The judgment likely allowed for interest to accrue until paid. The extra $800 was probably add'l interest that accrued after the Earnings Withholding Order began.
If you can prove identity theft and that the debt wasn't yours, perhaps you can file a motion to vacate the judgment. It will depend on the civil procedure rules in your jurisdiction, and it may be too late; but it certainly seems worthwhile to consult a consumer law firm in your area that deals with collection defense.
The answers to these questions may be different depending on your individual circumstance and should not be considered as legal advice or the establishment of an attorney-client relationship.
Judgments bear interest at the rate of 10% per annum and may also include costs of collection if a memorandum of costs is filed. In nearly all cases if you do not promptly satisfy the judgment voluntarily the amount you will have to pay later is more.
I am licensed in California only and my answers on Avvo assume California law. Answers provided by me are for general information only. They are not legal advice. Answers must not be relied upon. Legal advice must be based on the interplay between specific exact facts and the law. This forum does not allow for the discussion of that interplay. My answer to any specific question would likely be different if that interplay were explored during an attorney-client relationship. I provide legal advice during the course of an attorney-client relationship only. The exchange of information through this forum does not establish such a relationship. That relationship is established only by personal and direct consultation with me followed by the execution of a written attorney-client agreement signed by each of us. The communications on this website are not privileged or confidential and I assume no duty to anyone by my participation on Avvo or because I have answered or commented on a question. All legal proceedings involve deadlines and time limiting statutes. So that legal rights are not lost for failure to timely take appropriate action and because I do not provide legal advice in answer to any question, if you are an interested party you should promptly and personally consult with an attorney for legal advice. Also, see Avvo's terms and conditions of use, specifically item 9, incorporated by this reference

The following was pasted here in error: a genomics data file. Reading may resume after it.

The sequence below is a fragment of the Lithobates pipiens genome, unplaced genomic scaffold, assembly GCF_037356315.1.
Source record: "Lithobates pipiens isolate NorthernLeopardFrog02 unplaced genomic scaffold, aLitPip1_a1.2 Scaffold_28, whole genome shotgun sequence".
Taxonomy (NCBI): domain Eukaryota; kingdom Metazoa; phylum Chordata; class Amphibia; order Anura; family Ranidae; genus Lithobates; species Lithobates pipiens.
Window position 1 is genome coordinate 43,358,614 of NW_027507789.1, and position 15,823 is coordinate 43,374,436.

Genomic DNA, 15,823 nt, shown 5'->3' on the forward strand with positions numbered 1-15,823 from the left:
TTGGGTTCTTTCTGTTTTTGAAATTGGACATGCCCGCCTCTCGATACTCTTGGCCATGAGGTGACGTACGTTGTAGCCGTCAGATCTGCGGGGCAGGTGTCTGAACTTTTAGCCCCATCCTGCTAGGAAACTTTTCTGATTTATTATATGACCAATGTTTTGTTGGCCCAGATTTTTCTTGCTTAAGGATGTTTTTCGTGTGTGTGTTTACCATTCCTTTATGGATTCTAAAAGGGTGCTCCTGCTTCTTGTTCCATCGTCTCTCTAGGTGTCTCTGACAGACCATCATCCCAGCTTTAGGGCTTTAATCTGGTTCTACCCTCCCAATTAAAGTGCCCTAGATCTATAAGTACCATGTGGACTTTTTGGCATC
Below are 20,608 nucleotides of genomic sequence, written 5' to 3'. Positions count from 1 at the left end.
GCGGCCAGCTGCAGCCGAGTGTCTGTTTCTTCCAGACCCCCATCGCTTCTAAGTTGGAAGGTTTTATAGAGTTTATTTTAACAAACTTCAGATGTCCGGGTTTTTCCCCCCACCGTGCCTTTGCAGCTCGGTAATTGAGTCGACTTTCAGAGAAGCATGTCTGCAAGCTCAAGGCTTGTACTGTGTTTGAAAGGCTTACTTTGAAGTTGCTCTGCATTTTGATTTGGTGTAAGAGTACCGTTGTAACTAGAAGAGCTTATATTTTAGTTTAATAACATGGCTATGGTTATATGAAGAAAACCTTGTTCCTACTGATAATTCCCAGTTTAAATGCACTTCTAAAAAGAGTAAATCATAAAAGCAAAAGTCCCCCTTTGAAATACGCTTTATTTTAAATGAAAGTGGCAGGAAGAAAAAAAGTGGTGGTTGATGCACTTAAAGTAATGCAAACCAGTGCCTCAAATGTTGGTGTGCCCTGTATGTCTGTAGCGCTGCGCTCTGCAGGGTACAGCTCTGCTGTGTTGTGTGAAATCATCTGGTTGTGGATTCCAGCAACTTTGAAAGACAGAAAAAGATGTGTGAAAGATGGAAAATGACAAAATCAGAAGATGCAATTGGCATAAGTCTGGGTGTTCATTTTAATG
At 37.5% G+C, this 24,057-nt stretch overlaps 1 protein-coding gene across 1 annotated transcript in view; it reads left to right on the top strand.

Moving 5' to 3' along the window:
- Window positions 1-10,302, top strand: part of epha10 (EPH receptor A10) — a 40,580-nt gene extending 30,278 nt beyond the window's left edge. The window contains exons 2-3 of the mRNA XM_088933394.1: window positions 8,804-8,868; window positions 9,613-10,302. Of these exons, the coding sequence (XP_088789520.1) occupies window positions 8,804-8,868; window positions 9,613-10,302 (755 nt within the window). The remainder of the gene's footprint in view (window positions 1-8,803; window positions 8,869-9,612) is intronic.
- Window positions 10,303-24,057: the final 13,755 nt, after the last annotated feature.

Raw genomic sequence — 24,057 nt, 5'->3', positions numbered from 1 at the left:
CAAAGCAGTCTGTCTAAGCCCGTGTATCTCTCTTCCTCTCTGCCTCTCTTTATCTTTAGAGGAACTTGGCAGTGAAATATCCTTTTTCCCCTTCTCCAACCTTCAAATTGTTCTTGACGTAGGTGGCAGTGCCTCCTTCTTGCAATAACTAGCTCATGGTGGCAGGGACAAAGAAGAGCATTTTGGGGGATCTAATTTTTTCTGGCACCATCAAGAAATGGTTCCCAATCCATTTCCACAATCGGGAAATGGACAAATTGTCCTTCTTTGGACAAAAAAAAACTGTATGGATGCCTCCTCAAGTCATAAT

Hire a consumer protection attorney licensed in California. I handle this type of work outside of CA and would be happy to give you a free qualified referral to someone that will handle these on a contingency fee.
I am an attorney licensed to practice law in Ohio and some Federal Courts throughout the United States. I am not answering your question to solicit you as a client and there is a good chance that I am not licensed to practice law in the state that you reside. I hope that you find my assistance beneficial and, at most, use my advise as a finger pointing in the right direction. An attorney client relationship is not established by posting back and forth online. One of the most beneficial aspects of working with an attorney is the attorney client privilege which does not exist when you post personal facts online to faceless strangers. Hire an attorney if you want specific legal advise. If you cannot afford one, call your local bar association or search "(your city) legal aid" online. The fact that you took the time to post your question online likely means that you could use the aid of an attorney. Call around your area and see if any local attorneys offer free consultations.